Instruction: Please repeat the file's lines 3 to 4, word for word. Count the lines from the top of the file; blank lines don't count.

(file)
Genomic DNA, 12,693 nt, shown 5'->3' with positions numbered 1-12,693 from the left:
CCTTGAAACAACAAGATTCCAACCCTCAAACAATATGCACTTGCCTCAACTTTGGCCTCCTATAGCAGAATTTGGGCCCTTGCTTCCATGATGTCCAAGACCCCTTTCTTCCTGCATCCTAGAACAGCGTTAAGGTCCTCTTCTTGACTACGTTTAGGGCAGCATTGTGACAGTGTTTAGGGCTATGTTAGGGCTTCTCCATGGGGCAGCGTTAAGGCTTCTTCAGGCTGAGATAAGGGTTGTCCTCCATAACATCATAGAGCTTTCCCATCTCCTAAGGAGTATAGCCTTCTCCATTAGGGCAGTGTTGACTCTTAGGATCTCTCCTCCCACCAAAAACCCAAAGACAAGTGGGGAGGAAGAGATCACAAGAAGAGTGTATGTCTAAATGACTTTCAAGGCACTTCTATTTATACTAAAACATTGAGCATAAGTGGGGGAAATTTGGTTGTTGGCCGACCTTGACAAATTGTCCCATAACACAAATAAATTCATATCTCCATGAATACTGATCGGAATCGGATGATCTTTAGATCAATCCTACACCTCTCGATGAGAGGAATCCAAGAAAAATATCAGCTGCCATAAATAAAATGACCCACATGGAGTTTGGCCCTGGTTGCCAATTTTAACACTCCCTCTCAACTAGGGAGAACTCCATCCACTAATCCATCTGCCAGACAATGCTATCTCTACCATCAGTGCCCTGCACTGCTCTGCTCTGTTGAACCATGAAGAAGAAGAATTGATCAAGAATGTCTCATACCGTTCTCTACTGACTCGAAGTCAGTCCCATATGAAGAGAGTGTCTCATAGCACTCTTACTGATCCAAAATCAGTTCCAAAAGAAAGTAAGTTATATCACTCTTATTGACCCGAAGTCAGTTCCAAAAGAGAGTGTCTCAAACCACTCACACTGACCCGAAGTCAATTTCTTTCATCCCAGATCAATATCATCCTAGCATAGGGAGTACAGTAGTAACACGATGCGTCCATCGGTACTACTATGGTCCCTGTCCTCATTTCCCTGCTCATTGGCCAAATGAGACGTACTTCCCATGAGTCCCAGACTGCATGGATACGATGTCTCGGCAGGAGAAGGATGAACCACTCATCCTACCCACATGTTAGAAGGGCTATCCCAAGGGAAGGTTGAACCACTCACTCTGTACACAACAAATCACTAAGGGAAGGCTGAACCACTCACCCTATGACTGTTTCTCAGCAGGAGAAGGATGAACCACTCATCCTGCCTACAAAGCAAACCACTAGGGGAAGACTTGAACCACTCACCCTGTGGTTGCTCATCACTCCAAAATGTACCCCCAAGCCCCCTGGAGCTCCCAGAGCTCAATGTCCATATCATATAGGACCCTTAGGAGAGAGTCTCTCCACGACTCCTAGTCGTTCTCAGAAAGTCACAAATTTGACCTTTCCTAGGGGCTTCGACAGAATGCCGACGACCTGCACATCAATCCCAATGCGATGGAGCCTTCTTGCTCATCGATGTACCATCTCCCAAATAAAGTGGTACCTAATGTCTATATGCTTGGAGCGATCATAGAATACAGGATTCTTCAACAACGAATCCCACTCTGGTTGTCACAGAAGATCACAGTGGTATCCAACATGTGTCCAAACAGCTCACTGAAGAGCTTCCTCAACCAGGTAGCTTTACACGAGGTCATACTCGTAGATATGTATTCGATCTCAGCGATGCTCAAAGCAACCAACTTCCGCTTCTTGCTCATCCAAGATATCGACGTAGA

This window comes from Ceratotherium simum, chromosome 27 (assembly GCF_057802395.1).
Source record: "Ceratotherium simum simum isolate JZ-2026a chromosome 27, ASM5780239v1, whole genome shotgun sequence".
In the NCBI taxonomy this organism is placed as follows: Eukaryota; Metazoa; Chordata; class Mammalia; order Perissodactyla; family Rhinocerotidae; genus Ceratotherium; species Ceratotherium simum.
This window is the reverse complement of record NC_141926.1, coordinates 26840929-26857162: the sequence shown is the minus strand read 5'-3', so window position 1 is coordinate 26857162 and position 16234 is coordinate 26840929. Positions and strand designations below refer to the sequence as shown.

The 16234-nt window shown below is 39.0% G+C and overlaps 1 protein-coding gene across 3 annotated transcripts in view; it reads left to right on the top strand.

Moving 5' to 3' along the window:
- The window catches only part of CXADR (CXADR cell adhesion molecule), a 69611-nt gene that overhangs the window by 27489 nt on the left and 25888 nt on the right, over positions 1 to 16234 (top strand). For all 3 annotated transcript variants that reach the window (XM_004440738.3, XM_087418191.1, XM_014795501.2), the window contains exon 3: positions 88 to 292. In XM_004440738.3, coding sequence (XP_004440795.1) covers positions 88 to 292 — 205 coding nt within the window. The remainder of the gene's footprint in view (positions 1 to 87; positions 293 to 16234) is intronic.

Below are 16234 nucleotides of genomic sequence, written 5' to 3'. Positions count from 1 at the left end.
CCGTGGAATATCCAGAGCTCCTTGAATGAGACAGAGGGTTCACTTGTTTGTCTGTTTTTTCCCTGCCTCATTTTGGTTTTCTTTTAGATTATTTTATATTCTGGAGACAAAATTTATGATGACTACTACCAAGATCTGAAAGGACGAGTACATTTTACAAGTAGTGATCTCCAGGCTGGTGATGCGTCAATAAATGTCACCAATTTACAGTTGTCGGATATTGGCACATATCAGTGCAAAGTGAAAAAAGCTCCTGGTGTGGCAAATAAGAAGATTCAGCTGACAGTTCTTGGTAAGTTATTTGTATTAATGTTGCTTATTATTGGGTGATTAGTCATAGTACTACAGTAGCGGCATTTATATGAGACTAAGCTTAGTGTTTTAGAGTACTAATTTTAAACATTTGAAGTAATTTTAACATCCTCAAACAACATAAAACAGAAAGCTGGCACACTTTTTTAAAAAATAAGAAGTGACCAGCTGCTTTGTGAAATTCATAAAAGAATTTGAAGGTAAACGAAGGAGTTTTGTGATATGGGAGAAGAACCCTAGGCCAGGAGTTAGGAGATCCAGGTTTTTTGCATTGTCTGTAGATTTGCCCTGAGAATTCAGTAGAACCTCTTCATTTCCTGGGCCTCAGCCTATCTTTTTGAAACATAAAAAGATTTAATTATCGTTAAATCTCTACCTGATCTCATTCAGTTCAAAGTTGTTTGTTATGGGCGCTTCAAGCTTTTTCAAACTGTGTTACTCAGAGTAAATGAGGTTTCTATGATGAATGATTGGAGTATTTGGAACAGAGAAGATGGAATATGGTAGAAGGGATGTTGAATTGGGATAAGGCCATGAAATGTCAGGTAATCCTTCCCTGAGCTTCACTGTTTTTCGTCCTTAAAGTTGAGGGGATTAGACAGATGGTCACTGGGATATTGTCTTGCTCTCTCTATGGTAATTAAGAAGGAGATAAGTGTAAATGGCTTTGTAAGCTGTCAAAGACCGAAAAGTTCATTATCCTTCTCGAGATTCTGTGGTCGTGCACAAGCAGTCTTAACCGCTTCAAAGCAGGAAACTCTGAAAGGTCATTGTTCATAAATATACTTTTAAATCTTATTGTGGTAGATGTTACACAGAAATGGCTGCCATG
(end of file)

This window comes from Ceratotherium simum, chromosome 27 (assembly GCF_057802395.1).
Source record: "Ceratotherium simum simum isolate JZ-2026a chromosome 27, ASM5780239v1, whole genome shotgun sequence".